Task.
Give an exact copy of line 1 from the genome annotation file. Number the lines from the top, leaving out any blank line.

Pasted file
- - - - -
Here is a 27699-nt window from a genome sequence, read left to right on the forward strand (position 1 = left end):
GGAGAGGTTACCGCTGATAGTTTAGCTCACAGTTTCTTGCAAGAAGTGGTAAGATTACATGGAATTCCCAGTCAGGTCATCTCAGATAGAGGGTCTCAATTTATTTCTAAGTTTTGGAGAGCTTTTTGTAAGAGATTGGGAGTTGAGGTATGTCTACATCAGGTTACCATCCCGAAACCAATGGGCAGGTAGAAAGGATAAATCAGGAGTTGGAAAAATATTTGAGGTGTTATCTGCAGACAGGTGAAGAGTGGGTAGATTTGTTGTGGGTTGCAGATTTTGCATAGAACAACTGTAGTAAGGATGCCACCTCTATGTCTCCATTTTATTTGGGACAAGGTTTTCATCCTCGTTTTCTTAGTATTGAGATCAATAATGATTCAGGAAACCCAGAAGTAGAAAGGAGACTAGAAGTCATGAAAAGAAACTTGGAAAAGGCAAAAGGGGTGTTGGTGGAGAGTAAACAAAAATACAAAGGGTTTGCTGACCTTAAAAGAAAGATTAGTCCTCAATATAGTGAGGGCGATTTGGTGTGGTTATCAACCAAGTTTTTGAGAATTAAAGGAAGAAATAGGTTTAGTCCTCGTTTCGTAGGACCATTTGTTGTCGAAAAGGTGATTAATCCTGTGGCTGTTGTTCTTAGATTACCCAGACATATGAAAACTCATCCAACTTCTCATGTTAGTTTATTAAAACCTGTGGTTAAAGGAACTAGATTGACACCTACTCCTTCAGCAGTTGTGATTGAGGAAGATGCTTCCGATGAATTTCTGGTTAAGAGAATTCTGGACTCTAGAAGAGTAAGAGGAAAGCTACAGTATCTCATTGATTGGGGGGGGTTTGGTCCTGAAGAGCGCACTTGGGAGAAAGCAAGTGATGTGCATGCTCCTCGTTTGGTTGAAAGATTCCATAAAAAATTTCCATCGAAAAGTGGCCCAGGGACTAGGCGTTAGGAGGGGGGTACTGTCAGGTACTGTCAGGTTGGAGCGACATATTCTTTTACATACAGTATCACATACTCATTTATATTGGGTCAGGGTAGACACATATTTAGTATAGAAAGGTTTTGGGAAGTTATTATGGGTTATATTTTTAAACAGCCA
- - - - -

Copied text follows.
Here is a 27699-nt window from a genome sequence, read left to right on the forward strand (position 1 = left end):